With the contribution of the Community Programme
For Employment And Social Solidarity - PROGRESS
“Harnessing new ICTs as a means to ease the job
inclusion of visually impaired youth”
EBU Youth Seminar
Bratislava, Slovak Republic
7th – 8th November 2009
Slovak Member of the European Parliament and Member of Disability Intergroup
Dear Ladies and Gentlemen,
I would like to thank the European Blind Union and Slovak Blind and Partially Sighted Union for allowing me the chance to speak at this workshop in my capacity of Member of the European Parliament.
We come here today to talk about the potential impact that the increased application of new Information and Communication Technologies will have on visually impaired youths in the classroom and in the workplace.
Over the past ten to fifteen years Europe has moved towards an incredibly more digitalized, information based economy. While these technological innovations provide opportunities for citizens with vision impairment and other disabilities, it also has potential to create further impetus for discrimination unless steps are taken to ensure the accessibility of these new technologies to those who need them most.
Roughly one sixth of the overall EU working age population live with disabilities. This group is almost twice as likely to be inactive in the economy as non-disabled people. This equity gap has intensified over the past ten to fifteen years because the needs of these workers have been largely un-addressed as new technologies have become increasingly prevalent in educational institutions and the workplace.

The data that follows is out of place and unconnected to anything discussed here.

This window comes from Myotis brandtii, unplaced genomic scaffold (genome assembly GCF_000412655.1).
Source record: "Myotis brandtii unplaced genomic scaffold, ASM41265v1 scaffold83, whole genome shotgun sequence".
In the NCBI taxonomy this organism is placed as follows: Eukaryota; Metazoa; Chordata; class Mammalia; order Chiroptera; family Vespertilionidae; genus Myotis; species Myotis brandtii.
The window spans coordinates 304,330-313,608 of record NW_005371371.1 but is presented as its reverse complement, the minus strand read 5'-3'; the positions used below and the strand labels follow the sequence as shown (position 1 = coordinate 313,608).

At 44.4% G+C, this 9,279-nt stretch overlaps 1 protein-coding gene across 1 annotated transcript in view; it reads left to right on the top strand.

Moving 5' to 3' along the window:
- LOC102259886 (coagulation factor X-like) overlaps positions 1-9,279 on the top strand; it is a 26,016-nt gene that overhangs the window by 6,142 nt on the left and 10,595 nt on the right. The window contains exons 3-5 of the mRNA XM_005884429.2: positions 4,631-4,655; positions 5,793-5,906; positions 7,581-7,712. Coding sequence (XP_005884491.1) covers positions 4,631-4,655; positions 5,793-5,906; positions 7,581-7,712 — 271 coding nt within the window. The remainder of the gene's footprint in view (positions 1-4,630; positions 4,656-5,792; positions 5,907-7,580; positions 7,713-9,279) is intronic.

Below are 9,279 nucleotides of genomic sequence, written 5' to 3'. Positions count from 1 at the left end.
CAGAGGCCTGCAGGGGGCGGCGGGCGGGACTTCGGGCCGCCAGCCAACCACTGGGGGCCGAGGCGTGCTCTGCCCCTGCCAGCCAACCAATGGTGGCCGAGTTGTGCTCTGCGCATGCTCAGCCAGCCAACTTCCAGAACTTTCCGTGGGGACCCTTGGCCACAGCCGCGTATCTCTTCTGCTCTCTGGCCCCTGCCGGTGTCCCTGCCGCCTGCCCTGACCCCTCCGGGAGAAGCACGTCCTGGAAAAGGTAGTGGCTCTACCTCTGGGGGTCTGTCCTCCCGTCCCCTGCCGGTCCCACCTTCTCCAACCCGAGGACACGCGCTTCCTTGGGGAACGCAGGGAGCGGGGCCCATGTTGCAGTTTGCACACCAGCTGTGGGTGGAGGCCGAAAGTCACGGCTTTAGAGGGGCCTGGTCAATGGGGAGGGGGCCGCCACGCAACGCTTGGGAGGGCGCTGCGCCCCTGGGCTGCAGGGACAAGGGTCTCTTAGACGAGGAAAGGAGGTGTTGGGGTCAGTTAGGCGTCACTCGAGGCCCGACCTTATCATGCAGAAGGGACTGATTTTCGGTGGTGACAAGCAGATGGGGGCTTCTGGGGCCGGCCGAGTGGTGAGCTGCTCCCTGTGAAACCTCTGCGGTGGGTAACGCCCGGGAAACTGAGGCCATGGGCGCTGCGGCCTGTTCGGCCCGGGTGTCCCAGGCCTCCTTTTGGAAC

These barriers are simply a failure to develop technologies that accommodate people with disabilities, such as visual and sensory impairment. However, the European Union recognizes the need for development of Information and Communication Technologies that are accessible to disabled people as a necessity for creating an Information Society that is all-inclusive.
As stated in the Madrid Declaration of 2003, our goal is not to continue to foster a society that creates an environment of discrimination towards those who are less fortunate, all the while putting on a pretence of charity and salvation through subsidies and welfare checks. Rather, the real fight must be to “modif(y) our society to include and accommodate the needs of all persons” so that they may be able to compete in a level playing field.
As a member of the Disability Intergroup in the European Parliament, I have made effort to explore the possibilities to provide funding and mandates for assistive technology such web accessibility and audiovisual and electronic communications equipment and services which would make these innovations more accessible to disabled students and workers. If these measures are adopted, there is the potential for disabled youths to be more competitive in school and in the workplace then ever before.